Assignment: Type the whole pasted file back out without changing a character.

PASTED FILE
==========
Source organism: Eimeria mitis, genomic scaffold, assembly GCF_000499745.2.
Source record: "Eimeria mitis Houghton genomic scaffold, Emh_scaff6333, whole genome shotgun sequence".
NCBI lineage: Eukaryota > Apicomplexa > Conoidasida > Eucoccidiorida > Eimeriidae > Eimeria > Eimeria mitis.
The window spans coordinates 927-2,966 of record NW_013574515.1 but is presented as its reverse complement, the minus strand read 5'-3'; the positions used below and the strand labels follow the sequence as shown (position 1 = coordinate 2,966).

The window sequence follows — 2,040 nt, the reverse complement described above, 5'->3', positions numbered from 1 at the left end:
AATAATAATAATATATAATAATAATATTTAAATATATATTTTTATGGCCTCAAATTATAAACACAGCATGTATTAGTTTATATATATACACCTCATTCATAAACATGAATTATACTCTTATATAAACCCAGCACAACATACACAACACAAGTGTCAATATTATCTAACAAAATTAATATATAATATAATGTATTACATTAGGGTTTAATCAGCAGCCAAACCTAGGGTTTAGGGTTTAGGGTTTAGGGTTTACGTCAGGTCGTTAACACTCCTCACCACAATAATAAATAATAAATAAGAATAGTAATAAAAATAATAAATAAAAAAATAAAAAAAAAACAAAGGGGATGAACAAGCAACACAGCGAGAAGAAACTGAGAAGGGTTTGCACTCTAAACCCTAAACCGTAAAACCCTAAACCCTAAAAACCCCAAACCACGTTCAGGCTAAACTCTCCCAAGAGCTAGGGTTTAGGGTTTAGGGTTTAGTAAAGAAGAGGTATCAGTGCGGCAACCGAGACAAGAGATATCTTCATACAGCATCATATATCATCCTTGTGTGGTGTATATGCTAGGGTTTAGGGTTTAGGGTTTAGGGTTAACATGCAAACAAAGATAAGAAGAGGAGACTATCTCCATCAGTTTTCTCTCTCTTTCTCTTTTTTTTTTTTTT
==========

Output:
Source organism: Eimeria mitis, genomic scaffold, assembly GCF_000499745.2.
Source record: "Eimeria mitis Houghton genomic scaffold, Emh_scaff6333, whole genome shotgun sequence".
NCBI lineage: Eukaryota > Apicomplexa > Conoidasida > Eucoccidiorida > Eimeriidae > Eimeria > Eimeria mitis.
The window spans coordinates 927-2,966 of record NW_013574515.1 but is presented as its reverse complement, the minus strand read 5'-3'; the positions used below and the strand labels follow the sequence as shown (position 1 = coordinate 2,966).

The window sequence follows — 2,040 nt, the reverse complement described above, 5'->3', positions numbered from 1 at the left end:
AATAATAATAATATATAATAATAATATTTAAATATATATTTTTATGGCCTCAAATTATAAACACAGCATGTATTAGTTTATATATATACACCTCATTCATAAACATGAATTATACTCTTATATAAACCCAGCACAACATACACAACACAAGTGTCAATATTATCTAACAAAATTAATATATAATATAATGTATTACATTAGGGTTTAATCAGCAGCCAAACCTAGGGTTTAGGGTTTAGGGTTTAGGGTTTACGTCAGGTCGTTAACACTCCTCACCACAATAATAAATAATAAATAAGAATAGTAATAAAAATAATAAATAAAAAAATAAAAAAAAAACAAAGGGGATGAACAAGCAACACAGCGAGAAGAAACTGAGAAGGGTTTGCACTCTAAACCCTAAACCGTAAAACCCTAAACCCTAAAAACCCCAAACCACGTTCAGGCTAAACTCTCCCAAGAGCTAGGGTTTAGGGTTTAGGGTTTAGTAAAGAAGAGGTATCAGTGCGGCAACCGAGACAAGAGATATCTTCATACAGCATCATATATCATCCTTGTGTGGTGTATATGCTAGGGTTTAGGGTTTAGGGTTTAGGGTTAACATGCAAACAAAGATAAGAAGAGGAGACTATCTCCATCAGTTTTCTCTCTCTTTCTCTTTTTTTTTTTTTT